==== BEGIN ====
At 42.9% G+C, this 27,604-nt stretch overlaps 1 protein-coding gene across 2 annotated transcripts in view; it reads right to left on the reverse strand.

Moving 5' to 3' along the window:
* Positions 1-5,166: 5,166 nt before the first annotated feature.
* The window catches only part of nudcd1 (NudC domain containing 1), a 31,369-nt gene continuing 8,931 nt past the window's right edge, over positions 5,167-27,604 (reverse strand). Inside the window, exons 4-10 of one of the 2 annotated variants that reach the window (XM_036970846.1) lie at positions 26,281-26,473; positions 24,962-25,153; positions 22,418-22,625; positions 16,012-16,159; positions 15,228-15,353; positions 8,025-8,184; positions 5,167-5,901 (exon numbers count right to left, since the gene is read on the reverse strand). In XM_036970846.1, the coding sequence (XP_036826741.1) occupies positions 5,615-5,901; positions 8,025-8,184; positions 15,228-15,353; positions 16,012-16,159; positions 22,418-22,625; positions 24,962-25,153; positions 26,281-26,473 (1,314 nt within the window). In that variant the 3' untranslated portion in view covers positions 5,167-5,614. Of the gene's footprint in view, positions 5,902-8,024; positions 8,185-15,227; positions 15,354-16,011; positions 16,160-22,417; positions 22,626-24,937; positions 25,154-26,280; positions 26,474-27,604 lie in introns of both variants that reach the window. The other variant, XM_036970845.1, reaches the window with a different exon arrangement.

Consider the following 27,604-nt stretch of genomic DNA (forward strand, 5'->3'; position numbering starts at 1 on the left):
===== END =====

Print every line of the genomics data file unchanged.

At 42.9% G+C, this 27,604-nt stretch overlaps 1 protein-coding gene across 2 annotated transcripts in view; it reads right to left on the reverse strand.

Moving 5' to 3' along the window:
* Positions 1-5,166: 5,166 nt before the first annotated feature.
* The window catches only part of nudcd1 (NudC domain containing 1), a 31,369-nt gene continuing 8,931 nt past the window's right edge, over positions 5,167-27,604 (reverse strand). Inside the window, exons 4-10 of one of the 2 annotated variants that reach the window (XM_036970846.1) lie at positions 26,281-26,473; positions 24,962-25,153; positions 22,418-22,625; positions 16,012-16,159; positions 15,228-15,353; positions 8,025-8,184; positions 5,167-5,901 (exon numbers count right to left, since the gene is read on the reverse strand). In XM_036970846.1, the coding sequence (XP_036826741.1) occupies positions 5,615-5,901; positions 8,025-8,184; positions 15,228-15,353; positions 16,012-16,159; positions 22,418-22,625; positions 24,962-25,153; positions 26,281-26,473 (1,314 nt within the window). In that variant the 3' untranslated portion in view covers positions 5,167-5,614. Of the gene's footprint in view, positions 5,902-8,024; positions 8,185-15,227; positions 15,354-16,011; positions 16,160-22,417; positions 22,626-24,937; positions 25,154-26,280; positions 26,474-27,604 lie in introns of both variants that reach the window. The other variant, XM_036970845.1, reaches the window with a different exon arrangement.

Consider the following 27,604-nt stretch of genomic DNA (forward strand, 5'->3'; position numbering starts at 1 on the left):